The challenge for authors and publishers--as with so much else in our information and entertainment environment--is to catch the attention of the people at all these enterprises who choose among the cascade of books that arrive every day. I am reminded of hearing Esther Dyson observe over a decade ago that we no longer live in the information age, we live in the attention age. The notion that merit alone assures acclaim was never really valid, especially in non-fiction, but it is certainly not true today.
I have watched with interest the trajectory of two books, both of which are by first-time authors whose ingenuity and determination made bestsellers out of stories that broke through the barriers to recognition. I can't remember the first time I heard of Rebecca Skloot, but it must have been months before her book The Immortal Life of Henrietta Lacks was published by Crown in February 2010. I joined Facebook to find out what the networking site was, but have not used it. Nonetheless, Skloot started sending me messages through Facebook, which means that she had reached very far afield from her publisher to others in the business. By the time the book was released, Skloot had apparently built a platform that gave it liftoff, supported in time by universally positive reviews. According to Bookscan, which covers about 75 percent of the book market, the book sold over 300,000 hardcover copies and is currently number two on the New York Times paperback list.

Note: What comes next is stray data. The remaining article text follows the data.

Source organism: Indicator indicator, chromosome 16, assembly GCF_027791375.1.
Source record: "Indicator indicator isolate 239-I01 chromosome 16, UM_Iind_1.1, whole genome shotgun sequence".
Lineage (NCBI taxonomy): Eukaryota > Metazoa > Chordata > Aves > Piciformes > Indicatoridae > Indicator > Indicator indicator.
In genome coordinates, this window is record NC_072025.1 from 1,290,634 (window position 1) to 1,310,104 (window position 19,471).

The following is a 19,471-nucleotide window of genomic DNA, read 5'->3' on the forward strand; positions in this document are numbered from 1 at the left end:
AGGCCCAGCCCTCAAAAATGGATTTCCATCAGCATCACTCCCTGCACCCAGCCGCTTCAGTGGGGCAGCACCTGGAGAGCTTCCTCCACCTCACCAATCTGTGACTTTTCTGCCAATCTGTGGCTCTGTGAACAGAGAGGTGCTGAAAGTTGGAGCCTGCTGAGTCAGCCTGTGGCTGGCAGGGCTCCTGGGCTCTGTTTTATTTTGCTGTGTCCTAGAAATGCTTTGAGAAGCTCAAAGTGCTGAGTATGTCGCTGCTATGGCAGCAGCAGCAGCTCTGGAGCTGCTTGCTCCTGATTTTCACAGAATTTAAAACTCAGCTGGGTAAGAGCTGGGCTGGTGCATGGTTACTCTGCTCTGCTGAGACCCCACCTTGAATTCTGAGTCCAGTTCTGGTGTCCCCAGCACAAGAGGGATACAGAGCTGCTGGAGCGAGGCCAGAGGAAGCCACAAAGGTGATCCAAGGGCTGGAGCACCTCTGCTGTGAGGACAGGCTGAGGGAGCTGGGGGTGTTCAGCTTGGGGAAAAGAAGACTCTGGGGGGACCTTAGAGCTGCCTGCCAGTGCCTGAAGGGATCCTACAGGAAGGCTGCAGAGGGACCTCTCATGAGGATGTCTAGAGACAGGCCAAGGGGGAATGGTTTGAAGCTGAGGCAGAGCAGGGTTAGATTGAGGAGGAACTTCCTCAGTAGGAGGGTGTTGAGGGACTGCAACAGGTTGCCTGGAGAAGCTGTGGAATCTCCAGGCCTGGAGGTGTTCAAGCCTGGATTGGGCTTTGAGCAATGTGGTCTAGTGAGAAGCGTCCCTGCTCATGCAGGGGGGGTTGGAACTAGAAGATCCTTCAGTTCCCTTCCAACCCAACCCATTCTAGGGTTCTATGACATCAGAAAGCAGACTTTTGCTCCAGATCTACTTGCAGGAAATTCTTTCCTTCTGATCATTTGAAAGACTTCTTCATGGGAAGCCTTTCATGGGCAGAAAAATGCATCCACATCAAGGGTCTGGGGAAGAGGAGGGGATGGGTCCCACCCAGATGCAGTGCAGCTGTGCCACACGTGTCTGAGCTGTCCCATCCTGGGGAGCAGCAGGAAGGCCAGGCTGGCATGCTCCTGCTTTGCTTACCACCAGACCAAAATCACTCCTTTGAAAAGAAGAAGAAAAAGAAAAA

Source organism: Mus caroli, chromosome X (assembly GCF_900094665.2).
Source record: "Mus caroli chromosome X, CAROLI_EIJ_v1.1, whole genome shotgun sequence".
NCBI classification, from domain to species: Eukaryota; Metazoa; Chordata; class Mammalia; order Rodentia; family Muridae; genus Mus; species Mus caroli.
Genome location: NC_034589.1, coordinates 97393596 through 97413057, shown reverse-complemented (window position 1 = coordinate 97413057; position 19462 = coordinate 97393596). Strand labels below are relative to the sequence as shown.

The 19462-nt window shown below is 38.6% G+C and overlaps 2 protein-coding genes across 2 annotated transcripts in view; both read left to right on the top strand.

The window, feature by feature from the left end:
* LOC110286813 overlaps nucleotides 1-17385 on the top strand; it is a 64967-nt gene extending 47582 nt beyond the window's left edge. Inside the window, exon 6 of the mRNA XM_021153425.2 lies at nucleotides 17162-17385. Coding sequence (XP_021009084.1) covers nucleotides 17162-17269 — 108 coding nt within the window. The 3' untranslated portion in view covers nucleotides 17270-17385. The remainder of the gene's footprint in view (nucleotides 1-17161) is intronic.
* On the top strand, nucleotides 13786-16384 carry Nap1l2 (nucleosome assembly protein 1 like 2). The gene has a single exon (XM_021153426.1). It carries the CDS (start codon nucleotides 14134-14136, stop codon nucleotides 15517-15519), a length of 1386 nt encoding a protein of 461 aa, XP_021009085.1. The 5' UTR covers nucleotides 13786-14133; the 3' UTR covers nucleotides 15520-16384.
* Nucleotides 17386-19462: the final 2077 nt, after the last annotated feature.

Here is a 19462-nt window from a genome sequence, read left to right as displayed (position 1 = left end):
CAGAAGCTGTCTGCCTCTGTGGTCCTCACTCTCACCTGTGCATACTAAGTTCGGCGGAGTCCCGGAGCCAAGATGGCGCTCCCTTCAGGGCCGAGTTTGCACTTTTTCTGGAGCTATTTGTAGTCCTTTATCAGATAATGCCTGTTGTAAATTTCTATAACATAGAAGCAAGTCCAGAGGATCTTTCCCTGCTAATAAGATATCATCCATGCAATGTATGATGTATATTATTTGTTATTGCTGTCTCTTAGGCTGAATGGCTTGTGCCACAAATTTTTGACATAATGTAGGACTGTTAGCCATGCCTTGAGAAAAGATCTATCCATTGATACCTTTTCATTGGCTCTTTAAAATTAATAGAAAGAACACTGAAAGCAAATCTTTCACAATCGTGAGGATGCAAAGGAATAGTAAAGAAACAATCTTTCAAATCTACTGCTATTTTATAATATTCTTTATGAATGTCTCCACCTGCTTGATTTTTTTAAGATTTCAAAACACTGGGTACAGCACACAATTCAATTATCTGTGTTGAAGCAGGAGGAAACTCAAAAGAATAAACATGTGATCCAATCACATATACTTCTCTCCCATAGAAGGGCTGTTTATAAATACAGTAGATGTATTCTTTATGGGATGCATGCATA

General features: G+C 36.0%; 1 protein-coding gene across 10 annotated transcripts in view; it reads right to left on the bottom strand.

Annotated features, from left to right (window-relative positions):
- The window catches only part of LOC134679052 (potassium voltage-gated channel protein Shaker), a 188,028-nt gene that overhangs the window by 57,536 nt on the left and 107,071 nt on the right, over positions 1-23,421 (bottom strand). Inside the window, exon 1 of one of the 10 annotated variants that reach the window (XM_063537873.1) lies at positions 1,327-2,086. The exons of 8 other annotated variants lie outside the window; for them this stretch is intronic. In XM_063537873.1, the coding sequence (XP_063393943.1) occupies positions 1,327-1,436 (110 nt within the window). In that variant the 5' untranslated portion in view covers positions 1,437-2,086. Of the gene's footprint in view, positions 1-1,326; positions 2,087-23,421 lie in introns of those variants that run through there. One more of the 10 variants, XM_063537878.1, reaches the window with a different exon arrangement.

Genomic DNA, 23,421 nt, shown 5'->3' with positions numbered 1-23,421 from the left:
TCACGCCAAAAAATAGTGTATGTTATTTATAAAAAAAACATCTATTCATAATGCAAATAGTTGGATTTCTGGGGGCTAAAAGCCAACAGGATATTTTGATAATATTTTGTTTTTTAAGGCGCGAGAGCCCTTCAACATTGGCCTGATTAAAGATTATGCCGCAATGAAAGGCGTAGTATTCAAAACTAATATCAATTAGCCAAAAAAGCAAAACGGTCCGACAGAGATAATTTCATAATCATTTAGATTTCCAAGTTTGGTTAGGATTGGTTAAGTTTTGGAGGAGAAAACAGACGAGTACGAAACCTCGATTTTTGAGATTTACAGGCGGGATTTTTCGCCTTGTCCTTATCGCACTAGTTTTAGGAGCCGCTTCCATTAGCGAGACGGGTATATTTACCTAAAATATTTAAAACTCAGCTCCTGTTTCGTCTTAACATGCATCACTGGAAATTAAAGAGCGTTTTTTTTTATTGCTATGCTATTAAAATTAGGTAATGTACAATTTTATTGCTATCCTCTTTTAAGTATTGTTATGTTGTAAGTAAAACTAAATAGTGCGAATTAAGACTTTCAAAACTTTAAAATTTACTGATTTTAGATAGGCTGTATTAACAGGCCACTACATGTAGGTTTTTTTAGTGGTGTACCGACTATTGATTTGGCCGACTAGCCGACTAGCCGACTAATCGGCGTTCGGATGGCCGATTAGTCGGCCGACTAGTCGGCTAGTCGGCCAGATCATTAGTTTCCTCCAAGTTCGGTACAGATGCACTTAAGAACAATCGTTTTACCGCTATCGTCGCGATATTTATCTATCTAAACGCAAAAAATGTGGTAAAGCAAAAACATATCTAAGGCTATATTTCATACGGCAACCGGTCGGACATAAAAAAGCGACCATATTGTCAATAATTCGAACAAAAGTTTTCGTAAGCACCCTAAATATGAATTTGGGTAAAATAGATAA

A few months ago a friend asked me to meet with Gayle Tzemach Lemmon, a former ABC producer, whose HarperCollins book The Dressmaker of Khair Khana: Five Sisters, One Remarkable Family, and the Woman Who Risked Everything to Keep Them Safe is about a woman who heroically managed life under Taliban rule in Afghanistan. In retrospect, the hour I spent providing advice to Lemmon must have seemed patronizing, since her own outreach turned out to be so extensive and positive, including multiple media appearances and a sophisticated campaign using the full range of social media tools. Still in its first weeks on sale, the book is a bestseller, but the biggest news may be HarperCollins report that the book is the first ever HarperCollins non-fiction title to sell more digital copies than printed ones in its initial release. According to the Wall Street Journal, the book's editor "credited an extensive Twitter campaign and various social media for the run-up in digital sales. 'The moms of America finally have Kindles and Nooks,' she said."
A good review is still a satisfying coda to all the hard work that went into getting a book done. But success in today's world takes much more than praise. Ask Ms. Skloot and Ms. Lemmon.